I was prompted to write something today following a lovely email I had recently from a longstanding PEF client and friend. Said email hit my inbox with the title: “18.51%!!! ;-) ”. Attached to the email was a screenshot of their Hargreaves Lansdown account showing that their pension fund (SIPP) is up 18.51% since they started investing the ‘own the world’ way.
The account is basically invested 40% in Fundsmith, 40% in the 7IM AAP Adventurous Fund and 20% or so in Gold - an allocation that regular readers of our output will recognise as a pretty plain vanilla method of ‘owning the world’ that we’ve advocated for some years now.
There were a number of things that really made me smile about this email.
First, I actually know this individual very well so I am aware that not that long ago, one of his close relatives told him that these sorts of returns in a pension were ‘impossible’ and he would be best off sticking to property. He owns his own home - so, as far as he is concerned (entirely correctly in my opinion), this is more than enough exposure to UK property.
This reminded me that one of the problems many of us confront when deciding how to invest is the well-meaning involvement of people we love and respect. This can be particularly problematic when they are from an older generation since, what may have worked for the last thirty years (property investment for example) may not work for the next thirty. They can also often be quite forceful advocates for whatever it is they believe in which means we need to have real courage in our convictions to side-step the (unintentional) siren-song of doing things their way.
For the avoidance of doubt - I am not a bear of property (something I am often accused of). The whole point of ‘owning the world’ is to do your best to own all assets in most (if not all) geographies and this absolutely includes property. I do, however, think that many people have fundamentally imbalanced finances when all they have is property and the dangerous belief that it goes up forever (it doesn’t, especially when it is structurally overvalued and interest rates are the lowest they have been in 300 years). If you own your own home, this is probably more than enough exposure to property unless you are very wealthy.
The other thing that I really enjoyed about the email and the screenshot was that it neatly reinforced the merit of ‘owning the world’. Why? Because ever since this person has bought the Fundsmith funds, they have done well (Fundsmith has achieved an average 17% performance per annum for five years for what it is worth) but his gold position had not, serving as a drag on his performance over-all. As many of you know, gold has not performed well for a few years (although it has actually still averaged over 10% per annum for 15 years - which I’d imagine compares pretty favourably with your current account).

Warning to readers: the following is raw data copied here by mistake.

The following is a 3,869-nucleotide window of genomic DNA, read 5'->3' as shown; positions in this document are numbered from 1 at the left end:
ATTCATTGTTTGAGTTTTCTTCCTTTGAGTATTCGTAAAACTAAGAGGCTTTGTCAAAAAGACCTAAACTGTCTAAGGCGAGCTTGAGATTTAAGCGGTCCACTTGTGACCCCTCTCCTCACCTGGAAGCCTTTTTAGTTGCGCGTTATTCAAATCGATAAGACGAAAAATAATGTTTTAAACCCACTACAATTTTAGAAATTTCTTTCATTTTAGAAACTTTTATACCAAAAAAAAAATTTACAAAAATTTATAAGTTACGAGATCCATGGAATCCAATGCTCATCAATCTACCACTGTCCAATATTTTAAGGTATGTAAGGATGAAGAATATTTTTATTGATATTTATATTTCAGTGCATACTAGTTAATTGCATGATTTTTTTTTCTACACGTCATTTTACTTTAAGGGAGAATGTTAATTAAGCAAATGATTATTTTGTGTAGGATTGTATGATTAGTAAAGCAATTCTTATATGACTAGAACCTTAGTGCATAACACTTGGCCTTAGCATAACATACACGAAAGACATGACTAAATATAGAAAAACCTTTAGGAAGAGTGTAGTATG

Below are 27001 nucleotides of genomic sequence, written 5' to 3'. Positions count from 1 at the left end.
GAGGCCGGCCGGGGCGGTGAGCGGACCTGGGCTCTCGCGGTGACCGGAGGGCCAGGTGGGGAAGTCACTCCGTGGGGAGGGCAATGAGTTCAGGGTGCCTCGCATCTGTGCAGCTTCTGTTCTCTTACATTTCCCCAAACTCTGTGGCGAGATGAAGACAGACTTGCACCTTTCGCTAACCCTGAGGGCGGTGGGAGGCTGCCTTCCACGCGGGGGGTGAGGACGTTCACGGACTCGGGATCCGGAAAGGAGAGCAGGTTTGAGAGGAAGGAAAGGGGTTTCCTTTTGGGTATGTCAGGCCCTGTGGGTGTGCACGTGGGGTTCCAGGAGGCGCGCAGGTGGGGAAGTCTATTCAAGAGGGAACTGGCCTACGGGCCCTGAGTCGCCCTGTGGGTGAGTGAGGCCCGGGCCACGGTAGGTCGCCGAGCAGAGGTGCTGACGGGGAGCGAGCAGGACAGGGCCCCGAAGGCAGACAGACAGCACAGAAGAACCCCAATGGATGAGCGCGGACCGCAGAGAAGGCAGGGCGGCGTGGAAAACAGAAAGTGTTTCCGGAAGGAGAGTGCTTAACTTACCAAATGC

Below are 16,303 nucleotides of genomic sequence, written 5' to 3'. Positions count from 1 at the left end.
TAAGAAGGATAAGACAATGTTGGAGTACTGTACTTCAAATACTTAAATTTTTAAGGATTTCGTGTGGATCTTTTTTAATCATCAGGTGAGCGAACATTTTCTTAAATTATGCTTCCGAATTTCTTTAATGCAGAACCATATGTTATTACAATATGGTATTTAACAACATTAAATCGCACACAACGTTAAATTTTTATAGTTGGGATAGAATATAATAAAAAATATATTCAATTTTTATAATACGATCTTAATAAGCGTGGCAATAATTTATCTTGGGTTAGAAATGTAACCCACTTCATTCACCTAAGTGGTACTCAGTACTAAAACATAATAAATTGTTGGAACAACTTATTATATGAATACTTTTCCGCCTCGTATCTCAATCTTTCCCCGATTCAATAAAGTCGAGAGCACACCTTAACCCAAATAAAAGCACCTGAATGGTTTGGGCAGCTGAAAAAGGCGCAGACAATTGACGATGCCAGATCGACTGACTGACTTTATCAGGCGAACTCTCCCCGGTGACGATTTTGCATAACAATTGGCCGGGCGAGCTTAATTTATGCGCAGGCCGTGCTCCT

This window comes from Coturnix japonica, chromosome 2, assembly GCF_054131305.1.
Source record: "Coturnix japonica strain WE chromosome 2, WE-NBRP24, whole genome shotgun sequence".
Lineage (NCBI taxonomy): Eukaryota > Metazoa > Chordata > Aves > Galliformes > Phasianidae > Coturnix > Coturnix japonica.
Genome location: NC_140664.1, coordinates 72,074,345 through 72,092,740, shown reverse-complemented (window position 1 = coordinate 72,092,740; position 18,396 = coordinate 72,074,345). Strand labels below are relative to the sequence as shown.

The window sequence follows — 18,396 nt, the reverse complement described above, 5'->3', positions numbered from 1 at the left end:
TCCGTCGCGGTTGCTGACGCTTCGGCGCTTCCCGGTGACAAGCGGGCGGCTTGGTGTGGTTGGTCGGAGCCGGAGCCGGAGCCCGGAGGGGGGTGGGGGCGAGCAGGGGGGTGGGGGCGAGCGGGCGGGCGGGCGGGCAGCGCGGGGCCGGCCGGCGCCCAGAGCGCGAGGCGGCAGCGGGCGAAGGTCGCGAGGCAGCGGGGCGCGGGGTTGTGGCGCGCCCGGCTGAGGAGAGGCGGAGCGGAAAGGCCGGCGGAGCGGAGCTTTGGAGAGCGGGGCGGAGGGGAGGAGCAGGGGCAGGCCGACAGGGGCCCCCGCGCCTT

So far in 2016, gold is up over 18%. I do not have a crystal ball but it is entirely possible that the stock market may crash this year as so many people seem to think - in which case his Fundsmith fund certainly won’t be up 17% again. In this scenario, however, his gold will very likely go up a great deal.
The beauty of his approach is that he really doesn’t have to care what happens. He invests regularly and is diversified. If there is a crash, he will be buying back into good quality funds at a lower price and his gold (and other investments) may well keep his money growing along nicely anyway. As I always say, high single digit or low double digit returns over a life-time will more than achieve most people’s financial goals and this approach has a multi-decade track record of achieving these sorts of returns.
I think it is wonderful that he is up 18.51%, not least because he is a dear friend, but I don’t for a minute think that he will make that return every year. I do, however, firmly believe that if he sticks to his fundamental investment plan of being broadly diversified by asset and by geography and of investing regularly and ignoring the disorienting ‘noise’ of the news, he will do very well over time.
In my next piece, I will explain more about something called ‘rebalancing’ using the above person as an example.